Britney Spears' mother, Lynne, asks the court to let her daughter pick her own lawyer

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Britney Spears parents, Lynne Spears, left, and Jamie Spears arrive at court Friday Oct. 19, 2012 in Los Angeles. Jurors have been selected to hear a case against Britney Spears' parents that will focus heavily on events that led up to her public breakdown. (AP Photo/Nick Ut)
Lynne Spears, left, and Jamie Spears in 2012. Both of Britney Spears' parents have filed petitions regarding next steps in her conservatorship case. (Nick Ut / Associated Press)

Britney Spears' mother is pleading with the court to listen to her daughter.

In a petition filed Tuesday with the L.A. County Superior Court, Lynne Spears requested that her middle child be allowed to hire her own private attorney, or to have the court appoint an attorney of the singer's choosing.

"Appointment of independent counsel is mandatory at this juncture," the petition says. Samuel Ingham III, who had been Spears' attorney since her conservatorship started in 2008, resigned as her counsel Tuesday, along with attorneys from the firm of Loeb & Loeb.

"It is self-evident that before the Court addresses, for example, the termination of the conservatorship, Conservatee must be allowed to consult with counsel of her choosing," the petition says.

The ability to select her own representation was among the requests made by Spears, 39, when she appeared before the court via telephone June 23. But it was far from her only request.

The singer told the court that she wants out of her conservatorship, and she wants father Jamie Spears' hands off her money. She wants to see her friends, ride in her boyfriend's car, speak up for herself, get married and have a baby, which she says she can't do because she's not allowed to remove her IUD. All of those demands were reiterated in Lynne Spears' petition.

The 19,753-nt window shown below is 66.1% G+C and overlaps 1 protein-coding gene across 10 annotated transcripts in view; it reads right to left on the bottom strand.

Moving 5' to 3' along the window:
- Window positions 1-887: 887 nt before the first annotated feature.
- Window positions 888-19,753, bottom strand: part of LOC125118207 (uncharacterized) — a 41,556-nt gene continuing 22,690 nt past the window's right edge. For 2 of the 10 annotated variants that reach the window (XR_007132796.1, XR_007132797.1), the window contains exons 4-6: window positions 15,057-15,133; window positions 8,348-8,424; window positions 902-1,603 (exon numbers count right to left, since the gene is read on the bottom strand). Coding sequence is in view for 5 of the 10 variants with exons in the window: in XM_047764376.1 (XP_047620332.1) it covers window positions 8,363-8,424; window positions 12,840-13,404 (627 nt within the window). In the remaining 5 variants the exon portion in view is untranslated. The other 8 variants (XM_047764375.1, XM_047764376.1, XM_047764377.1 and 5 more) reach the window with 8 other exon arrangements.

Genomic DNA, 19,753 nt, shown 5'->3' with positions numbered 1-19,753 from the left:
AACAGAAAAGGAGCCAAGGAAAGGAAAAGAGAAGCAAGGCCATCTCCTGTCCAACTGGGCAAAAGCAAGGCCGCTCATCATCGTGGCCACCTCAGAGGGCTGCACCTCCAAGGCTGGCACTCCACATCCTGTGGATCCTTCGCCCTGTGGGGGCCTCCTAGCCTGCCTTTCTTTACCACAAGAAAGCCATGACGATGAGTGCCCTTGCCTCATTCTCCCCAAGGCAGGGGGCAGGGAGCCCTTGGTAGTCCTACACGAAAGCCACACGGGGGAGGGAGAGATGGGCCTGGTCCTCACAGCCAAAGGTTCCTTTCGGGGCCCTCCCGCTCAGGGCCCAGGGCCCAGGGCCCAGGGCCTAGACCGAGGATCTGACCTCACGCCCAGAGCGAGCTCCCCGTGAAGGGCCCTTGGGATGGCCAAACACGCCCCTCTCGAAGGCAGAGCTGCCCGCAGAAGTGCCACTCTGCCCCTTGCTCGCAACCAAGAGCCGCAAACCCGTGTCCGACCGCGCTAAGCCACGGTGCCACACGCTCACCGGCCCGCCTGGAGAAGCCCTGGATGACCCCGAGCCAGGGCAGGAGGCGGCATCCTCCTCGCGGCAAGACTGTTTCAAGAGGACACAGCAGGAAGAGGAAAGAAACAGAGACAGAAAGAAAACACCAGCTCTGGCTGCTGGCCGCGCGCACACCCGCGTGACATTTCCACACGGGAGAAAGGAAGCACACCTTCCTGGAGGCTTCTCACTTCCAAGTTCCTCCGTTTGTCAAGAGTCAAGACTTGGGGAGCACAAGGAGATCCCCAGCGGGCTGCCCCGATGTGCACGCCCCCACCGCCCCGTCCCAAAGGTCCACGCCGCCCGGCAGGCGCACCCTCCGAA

A woman with long, blond hair posing in a silver dress
Britney Spears in 2018. (Alberto E. Rodriguez / Getty Images)

"Her capacity is certainly different today than it was in 2008, and Conservatee should no longer be held to the 2008 standard, whereby she was found to 'not have the capacity to retain counsel,'" the petition says, noting that the singer has been able to earn "literally hundreds of millions of dollars as an international celebrity" since the conservatorship was put in place.

Last week, father Jamie Spears asked the court to investigate his daughter's “serious allegations regarding forced labor, forced medical treatment and therapy, improper medical care, and limitations on personal rights.” He wanted the court to confirm that what the singer said was accurate.

Jamie Spears was replaced by Jodi Montgomery as conservator of his daughter's person in December 2019 but has continued as conservator of her estate. Bessemer Trust was appointed as a co-conservator of the estate last November but on Friday filed paperwork to resign from that position, saying that due to a paperwork hold-up, it hadn't done any work on the case.

Among other things, Britney Spears said at the open hearing in June that she was forced to take lithium, which she didn't want, and ordered to see a therapist outside of her home, enabling paparazzi to locate her and take unflattering photographs.

“I truly believe this conservatorship is abusive,” she told the court. “I want to end the conservatorship without being evaluated.”

She said she had lied in 2019 when she told the court, in a closed session, that she was fine.

“Now I’m telling the truth, OK, I’m not happy. I’m so angry it’s insane, and I’m depressed. I cry every day,” the pop star said. All the state of California seemed able to do, she said, was to hire people using her money to complicate her life.

The next court date in Spears' conservatorship case is July 14.

This story originally appeared in Los Angeles Times.

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